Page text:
According to a recent article at Medical XPress, the number of intensive care units around the world overwhelmed by critically ill patients suffering from COVID-19 leaves organ transplant patients with fewer places to go.
You may need an organ transplant if one of your organs has failed. This can happen because of illness or injury. When you have an organ transplant, doctors remove an organ from another person and place it in your body. The organ may come from a living donor or one who has died.
The organs that can be transplanted include
You often have to wait a long time for an organ transplant. Doctors must match donors to recipients to reduce the risk of transplant rejection, which can happen when your immune system attacks the new organ. If you have a transplant, you must take certain drugs for the rest of your life to help keep your body from rejecting the new organ.
Racing Against the Clock
Time has always been an important factor for organ transplants. From the moment an organ donor passes away, the clock begins to run. Doctors must keep the organ donor artificially alive in order to extract the organ while it is still viable. Once extracted, the organ is sealed away and starts its journey to the next hospital where the recipient is waiting.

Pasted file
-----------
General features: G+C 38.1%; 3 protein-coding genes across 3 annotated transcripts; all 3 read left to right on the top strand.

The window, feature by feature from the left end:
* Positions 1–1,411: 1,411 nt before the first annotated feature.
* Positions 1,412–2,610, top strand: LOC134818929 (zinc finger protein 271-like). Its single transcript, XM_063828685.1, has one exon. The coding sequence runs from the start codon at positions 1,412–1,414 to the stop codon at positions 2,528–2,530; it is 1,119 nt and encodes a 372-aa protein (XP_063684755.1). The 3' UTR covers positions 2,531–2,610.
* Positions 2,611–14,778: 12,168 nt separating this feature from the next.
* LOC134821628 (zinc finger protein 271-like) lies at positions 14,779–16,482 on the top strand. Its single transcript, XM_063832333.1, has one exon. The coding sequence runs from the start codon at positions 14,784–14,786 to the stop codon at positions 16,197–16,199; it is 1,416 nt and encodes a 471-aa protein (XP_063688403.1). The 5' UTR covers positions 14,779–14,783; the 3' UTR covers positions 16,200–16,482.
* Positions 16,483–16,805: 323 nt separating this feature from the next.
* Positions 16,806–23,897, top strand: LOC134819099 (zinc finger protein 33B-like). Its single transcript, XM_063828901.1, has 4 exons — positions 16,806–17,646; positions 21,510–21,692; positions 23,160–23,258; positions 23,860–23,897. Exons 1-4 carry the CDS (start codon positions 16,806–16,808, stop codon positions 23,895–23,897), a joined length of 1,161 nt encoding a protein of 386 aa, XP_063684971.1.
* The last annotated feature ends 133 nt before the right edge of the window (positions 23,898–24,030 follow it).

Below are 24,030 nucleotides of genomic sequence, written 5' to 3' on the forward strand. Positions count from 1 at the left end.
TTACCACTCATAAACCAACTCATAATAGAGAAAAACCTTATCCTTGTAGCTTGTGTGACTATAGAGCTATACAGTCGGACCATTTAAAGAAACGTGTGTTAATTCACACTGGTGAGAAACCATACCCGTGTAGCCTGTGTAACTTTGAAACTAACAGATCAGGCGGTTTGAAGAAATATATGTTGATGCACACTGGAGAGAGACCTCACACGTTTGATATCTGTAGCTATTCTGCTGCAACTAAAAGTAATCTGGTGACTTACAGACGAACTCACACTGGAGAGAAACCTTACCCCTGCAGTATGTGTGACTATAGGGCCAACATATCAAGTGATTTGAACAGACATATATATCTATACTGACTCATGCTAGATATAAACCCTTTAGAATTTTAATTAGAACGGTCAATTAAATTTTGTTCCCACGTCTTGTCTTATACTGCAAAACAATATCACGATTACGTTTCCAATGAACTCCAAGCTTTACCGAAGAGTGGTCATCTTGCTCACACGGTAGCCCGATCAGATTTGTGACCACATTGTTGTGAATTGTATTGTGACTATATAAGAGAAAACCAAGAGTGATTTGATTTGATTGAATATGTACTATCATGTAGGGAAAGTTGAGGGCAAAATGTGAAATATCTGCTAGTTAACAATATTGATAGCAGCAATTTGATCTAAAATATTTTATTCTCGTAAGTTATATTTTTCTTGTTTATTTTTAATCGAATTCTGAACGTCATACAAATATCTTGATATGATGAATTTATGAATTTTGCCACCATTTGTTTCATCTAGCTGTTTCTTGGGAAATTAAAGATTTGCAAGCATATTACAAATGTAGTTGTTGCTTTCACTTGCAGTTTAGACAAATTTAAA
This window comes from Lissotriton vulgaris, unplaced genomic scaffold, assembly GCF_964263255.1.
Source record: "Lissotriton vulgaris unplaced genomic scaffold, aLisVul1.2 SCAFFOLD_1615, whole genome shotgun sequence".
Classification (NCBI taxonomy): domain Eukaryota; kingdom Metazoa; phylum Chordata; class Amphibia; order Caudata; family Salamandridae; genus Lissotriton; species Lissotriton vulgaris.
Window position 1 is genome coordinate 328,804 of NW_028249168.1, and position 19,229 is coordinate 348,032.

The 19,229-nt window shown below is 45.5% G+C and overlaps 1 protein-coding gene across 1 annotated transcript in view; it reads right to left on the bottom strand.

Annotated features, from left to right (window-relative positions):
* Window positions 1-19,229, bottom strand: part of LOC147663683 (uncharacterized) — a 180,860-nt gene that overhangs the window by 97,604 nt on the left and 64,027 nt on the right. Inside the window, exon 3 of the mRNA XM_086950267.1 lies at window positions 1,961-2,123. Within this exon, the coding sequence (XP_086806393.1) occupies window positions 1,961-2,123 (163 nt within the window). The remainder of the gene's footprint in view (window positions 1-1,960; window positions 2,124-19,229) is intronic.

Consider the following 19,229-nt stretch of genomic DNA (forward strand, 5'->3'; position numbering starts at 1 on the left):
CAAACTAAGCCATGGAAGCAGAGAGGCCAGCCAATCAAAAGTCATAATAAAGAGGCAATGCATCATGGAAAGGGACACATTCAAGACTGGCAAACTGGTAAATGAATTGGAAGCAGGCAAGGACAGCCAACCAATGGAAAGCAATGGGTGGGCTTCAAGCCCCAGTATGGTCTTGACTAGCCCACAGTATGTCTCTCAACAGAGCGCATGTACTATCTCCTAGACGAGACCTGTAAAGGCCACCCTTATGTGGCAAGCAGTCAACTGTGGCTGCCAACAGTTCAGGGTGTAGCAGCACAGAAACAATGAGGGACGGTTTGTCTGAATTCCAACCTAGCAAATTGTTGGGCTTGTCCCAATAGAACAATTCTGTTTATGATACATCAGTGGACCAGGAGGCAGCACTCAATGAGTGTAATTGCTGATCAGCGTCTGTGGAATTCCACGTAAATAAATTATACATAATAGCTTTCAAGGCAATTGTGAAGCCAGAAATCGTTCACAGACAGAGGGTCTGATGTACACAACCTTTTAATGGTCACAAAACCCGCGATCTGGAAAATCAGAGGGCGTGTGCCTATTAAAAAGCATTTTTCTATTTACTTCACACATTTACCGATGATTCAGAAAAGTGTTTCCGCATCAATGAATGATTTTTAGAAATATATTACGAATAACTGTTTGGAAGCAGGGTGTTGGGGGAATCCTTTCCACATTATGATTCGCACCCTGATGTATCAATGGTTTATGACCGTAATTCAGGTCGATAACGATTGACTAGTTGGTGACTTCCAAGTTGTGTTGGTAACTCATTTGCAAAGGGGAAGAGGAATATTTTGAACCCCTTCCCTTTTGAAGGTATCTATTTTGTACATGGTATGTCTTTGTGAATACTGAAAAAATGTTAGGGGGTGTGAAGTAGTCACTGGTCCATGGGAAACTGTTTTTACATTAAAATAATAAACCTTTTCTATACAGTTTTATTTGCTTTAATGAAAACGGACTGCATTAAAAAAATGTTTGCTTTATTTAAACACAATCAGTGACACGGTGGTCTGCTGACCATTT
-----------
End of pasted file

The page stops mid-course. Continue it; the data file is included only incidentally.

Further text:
The COVID-19 Takeover
COVID-19 brought an influx of patients to ICUs, which are vitally important for transplant surgeries. Donors are identified in ICUs, and this is where they are kept alive on machines before their organ is taken out. Furthermore, this is the place where organ transplant patients spend a few days after transplantation to monitor how their body responds to the new organ.
Because of ICUs being filled by COVID-19 patients, the number of organ transplant procedures has fallen by 20 percent over the past year. ICUs are struggling to keep up with the unprecedented numbers of patients coming in every day, and patients who need transplants are concerned over how they will be able to get transplants in the midst of the continuing pandemic.